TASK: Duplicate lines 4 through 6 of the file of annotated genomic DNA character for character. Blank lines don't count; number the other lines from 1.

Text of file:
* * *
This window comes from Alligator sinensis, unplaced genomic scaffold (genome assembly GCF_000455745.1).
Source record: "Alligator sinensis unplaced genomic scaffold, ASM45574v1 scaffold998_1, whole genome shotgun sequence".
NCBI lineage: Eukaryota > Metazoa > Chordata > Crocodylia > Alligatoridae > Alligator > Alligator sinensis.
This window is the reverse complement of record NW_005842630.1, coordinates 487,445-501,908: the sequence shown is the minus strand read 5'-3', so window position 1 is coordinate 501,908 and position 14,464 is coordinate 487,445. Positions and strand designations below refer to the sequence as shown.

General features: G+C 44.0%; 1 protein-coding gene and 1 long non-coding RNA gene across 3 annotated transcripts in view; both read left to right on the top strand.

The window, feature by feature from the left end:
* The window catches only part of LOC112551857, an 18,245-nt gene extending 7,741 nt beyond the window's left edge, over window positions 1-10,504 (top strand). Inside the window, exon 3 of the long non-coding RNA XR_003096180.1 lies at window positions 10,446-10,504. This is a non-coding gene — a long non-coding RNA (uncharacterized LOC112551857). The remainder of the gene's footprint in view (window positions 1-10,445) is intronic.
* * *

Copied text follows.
This window is the reverse complement of record NW_005842630.1, coordinates 487,445-501,908: the sequence shown is the minus strand read 5'-3', so window position 1 is coordinate 501,908 and position 14,464 is coordinate 487,445. Positions and strand designations below refer to the sequence as shown.

General features: G+C 44.0%; 1 protein-coding gene and 1 long non-coding RNA gene across 3 annotated transcripts in view; both read left to right on the top strand.

The window, feature by feature from the left end: